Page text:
I appreciate the disappointment Brian felt about the programme and the programme makers. However, I would argue that there are some critical defects with the approach that says much about the 'Gerry Robinson' style.
He gave no credit to the top team in the trust and paid scant regard to the board and the role of non-executive directors. He also failed to explore the wealth of evidence on good practice, such as all day lists and the pooling of waiting lists.
The challenging question he should have explored was 'Why is it so difficult to get organisations to learn from evidence?' Perhaps one of the answers is that Gerry wants chief executive officers to be the sole focus of performance improvement and staff empowerment!
Bill Sang, healthcare consultant.
Better practices needed
A riveting programme made even more interesting by the negative comments from the chief executive officer. One thing that was not addressed by Sir Gerry, nor could we reasonably expect it to be, was the blatant disregard for hospital superbugs.
If good infection control practices can't be demonstrated when your are appearing on TV, what hope can any of us have for any kind of improvement? A brilliant example of some consultants considering themselves to be beyond reproach?
The TV coverage very clearly showed a consultant orthopaedic surgeon at work in the operating theatre wearing an ethnic style leather and metal pendant necklace over her theatre gown. This in the same week that a leaked NHS document told us of the failure within the NHS to meet targets set for the reduction of MRSA and C. difficile.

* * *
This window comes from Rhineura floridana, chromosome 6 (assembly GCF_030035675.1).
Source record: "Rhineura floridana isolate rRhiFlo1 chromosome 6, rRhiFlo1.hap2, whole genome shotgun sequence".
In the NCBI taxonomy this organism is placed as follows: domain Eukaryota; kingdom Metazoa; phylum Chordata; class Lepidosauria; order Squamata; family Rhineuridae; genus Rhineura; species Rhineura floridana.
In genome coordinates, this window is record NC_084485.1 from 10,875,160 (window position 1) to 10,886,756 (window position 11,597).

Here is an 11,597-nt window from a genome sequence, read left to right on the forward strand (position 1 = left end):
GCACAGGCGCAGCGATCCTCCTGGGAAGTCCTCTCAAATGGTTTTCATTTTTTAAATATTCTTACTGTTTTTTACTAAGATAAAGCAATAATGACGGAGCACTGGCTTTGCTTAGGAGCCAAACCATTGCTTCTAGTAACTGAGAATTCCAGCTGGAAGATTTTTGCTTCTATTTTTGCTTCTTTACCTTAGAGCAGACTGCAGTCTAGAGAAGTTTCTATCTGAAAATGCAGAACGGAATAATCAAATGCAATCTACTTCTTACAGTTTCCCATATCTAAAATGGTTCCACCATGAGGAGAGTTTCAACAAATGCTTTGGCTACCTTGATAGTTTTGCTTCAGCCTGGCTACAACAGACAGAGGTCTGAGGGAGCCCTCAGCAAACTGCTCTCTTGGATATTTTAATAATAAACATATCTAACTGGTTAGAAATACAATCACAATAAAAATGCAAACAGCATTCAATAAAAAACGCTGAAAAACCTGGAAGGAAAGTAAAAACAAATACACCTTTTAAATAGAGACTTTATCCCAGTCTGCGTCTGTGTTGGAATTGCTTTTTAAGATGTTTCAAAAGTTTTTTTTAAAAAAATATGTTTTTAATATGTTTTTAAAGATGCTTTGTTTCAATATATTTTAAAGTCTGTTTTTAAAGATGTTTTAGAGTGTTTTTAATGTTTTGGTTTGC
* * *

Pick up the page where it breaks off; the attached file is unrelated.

If the chief executive officer at Rotherham makes any changes at all following the three part TV series, he should begin with a change at the helm of theatres so that someone is strong enough to ask the consultant to take off her jewellery before entering the operating theatre.
Jean Lewis, patient forum member linked to Nottinghamshire County Teaching PCT.
Naivety of executives
This response from Brian James is in line with how he appeared in the in the TV programme. He has a belief in process that typifies many of the executives I have met in my local trust through my work as a public member.
They have a naive belief that if you have a policy and process in place, everything else will flow as if governed by some universal law of management.They really don't seem to understand that it's results that count; policies and processes are required, but they are a means to an end. The magic ingredients are leadership and drive from management.
When Gerry Robinson persuaded Brian James to show a personal interest in one of the initiatives, things happened faster then ever before. The surprise that Brian James showed was incredible. In all his experience in the NHS he obviously hadn't seen any other chief executive lead from the front either.
The letter from Brian James is shocking, depressing and so sad. As they say: he just doesn't get it.
Ed Beadle, Public Member, North East Wales trust.
A narrowly missed opportunity?
I am a commissioning manager for a PCT and I felt that one of the most frustrating aspects of the programme was the very narrow perspective taken ,especially given the title of the show.
It was only in the last episode that the issue of money really came up, and even then it wasn't explored properly.
I thought that having contacted the financial representative at the local PCT, Gerry was beginning to go in the right direction. However, he stopped short by just discussing the specific projects he was looking at for one particular trust, and made no attempt to understand the wider picture.
He also made no reference to the politics (with both a big and a small 'P') of the NHS, or the very patronising/dismissive reception he had from Patricia Hewitt. All in all, I felt it was a missed opportunity.
Anne Thompson, Commissioning and Performance Manager, West Sussex primary care trust.